A funeral parlour's licence has been suspended and its licensee will be charged after an error led to the cremation of a wrong body
The Straits Times reported about the mix-up that happened at Harmony Funeral Care on Monday, 30 December, which is believed to be the first reported case of a wrong body being cremated in Singapore.
The family of the deceased were at their home's void deck to prepare for the wake when they were informed by staff of the funeral parlour that Kee Kin Tiong, 82, had already been cremated.
Kee was a Taoist, however, his send-off was done according to Christian traditions and funeral rites
"According to our beliefs, it is required that the deceased's body be allowed to 'rest' for a minimum of three days before it is cremated. We weren't even able to do that for my father-in-law, because of what happened," Kee's son-in-law, who only wanted to be known as Ho, said as quoted by The Straits Times.
Ho added that the funeral home said that a male employee had caused the mix-up when he collected Kee's body by mistake from the embalmer.
The body, which was placed in a closed coffin, was taken to the Christian funeral of a 70-year-old man that morning instead, and was later cremated at Mandai Crematorium.
Both bodies of the men were kept in the same room at Century Products, a funeral parlour with embalming facilities
The male employee told Kee's family that he had verified which body to collect only by "facial recognition"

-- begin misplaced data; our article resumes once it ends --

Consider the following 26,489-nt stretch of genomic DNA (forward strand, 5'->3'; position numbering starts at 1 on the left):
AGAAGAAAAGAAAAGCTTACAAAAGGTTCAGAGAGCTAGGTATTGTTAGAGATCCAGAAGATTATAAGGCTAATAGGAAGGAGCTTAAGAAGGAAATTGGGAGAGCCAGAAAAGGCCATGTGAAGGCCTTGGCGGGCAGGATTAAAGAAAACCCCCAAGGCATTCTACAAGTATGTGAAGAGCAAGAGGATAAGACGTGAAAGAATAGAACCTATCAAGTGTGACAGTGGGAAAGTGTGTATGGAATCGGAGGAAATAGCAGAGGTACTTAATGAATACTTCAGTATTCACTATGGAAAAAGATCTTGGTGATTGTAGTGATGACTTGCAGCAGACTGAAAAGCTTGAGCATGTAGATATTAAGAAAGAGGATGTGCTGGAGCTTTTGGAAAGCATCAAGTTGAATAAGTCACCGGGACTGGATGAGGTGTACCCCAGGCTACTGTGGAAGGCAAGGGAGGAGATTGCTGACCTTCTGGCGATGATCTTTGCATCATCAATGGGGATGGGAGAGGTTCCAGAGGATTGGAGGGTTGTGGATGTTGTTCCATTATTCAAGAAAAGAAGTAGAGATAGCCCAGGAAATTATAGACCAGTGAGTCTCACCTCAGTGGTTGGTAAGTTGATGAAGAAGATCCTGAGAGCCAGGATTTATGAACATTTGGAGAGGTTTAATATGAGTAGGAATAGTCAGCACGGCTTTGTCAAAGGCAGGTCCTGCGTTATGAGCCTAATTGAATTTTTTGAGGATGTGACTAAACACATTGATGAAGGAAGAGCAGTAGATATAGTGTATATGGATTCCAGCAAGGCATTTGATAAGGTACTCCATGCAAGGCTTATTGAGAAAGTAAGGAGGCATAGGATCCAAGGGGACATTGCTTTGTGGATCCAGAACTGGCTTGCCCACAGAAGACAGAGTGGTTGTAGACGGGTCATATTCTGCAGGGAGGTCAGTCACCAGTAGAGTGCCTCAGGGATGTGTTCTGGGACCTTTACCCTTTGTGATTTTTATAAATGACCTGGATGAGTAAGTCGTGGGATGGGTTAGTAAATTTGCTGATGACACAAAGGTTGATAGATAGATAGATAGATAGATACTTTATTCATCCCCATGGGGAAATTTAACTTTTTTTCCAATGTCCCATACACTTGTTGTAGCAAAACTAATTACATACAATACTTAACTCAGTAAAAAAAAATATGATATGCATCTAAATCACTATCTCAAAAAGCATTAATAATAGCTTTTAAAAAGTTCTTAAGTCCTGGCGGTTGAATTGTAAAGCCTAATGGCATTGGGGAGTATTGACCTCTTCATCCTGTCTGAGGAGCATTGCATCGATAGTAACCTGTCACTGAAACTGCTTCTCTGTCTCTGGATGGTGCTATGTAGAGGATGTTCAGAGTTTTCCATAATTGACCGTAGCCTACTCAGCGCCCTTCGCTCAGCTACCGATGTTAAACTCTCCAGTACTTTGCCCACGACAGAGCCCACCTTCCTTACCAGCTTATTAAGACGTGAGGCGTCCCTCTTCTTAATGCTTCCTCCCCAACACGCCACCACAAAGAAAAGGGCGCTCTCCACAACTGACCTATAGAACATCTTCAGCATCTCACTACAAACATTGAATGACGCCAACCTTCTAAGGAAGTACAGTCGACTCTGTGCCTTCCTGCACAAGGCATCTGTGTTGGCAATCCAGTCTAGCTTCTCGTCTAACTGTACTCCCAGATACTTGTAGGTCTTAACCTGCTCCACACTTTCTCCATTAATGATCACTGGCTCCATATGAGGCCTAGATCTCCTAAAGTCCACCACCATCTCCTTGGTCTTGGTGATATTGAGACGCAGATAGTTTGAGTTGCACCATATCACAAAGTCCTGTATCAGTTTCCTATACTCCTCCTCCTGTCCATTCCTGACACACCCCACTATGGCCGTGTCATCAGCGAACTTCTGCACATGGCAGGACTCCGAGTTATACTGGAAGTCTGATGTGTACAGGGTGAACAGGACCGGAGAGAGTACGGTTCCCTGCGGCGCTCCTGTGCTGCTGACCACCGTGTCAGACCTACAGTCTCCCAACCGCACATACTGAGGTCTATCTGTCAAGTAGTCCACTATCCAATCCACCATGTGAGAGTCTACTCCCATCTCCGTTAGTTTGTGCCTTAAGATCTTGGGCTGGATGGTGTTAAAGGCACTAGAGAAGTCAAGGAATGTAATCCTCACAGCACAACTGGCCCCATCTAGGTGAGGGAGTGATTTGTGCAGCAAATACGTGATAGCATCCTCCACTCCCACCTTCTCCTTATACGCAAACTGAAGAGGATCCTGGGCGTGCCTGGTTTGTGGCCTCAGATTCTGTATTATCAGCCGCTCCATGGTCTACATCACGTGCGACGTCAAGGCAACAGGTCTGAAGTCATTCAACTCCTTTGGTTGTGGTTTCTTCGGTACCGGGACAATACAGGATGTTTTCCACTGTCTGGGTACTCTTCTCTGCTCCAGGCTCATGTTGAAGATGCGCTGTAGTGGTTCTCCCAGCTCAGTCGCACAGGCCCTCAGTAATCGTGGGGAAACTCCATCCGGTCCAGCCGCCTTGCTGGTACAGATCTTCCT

Ho asked to view the CCTV footage at the undertaker and records of the time that Kee's body was collected, but the funeral home rejected his request.
"They told us the CCTV footage from the night of 29 December to the morning of 30 December was not there," the son-in-law added, as quoted by The Straits Times.
Harmony Funeral Care also declined to mention what happened to the 70-year-old man's body and whether his family had been notified of the mix-up.
In response to the incident, the National Environment Agency (NEA) has issued a notice to suspend the licence of Century Products
According to CNA, investigations revealed that documents of bodies received or removed from its premises were not properly recorded.
The licensee will be charged under the Environmental Public Health (Funeral Parlours) Regulations for the infringements.
According to The Straits Times, those convicted will face a fine of up to SGD1,000 (RM3,000) and, in the case of a second or subsequent conviction, to a fine of up to SGD2,000 (RM6,000).
"The National Environment Agency takes a serious view of licensees who fail to ensure that their funeral parlours with embalming facilities keep proper records and uphold environmental hygiene standards," an NEA spokesperson was quoted as saying by CNA.
The actions of Harmony Funeral care were also looked into
In the report by CNA, NEA added that the funeral director did not ensure proper handling of the body, thus resulting in the "egregious error".
As such, Harmony Funeral Care has been barred from using government after-death facilities at Mandai Crematorium and Choa Chu Kang Crematorium and Cemetery until it can prove to NEA that precautionary measures will be put in place to prevent such errors from occurring in the future.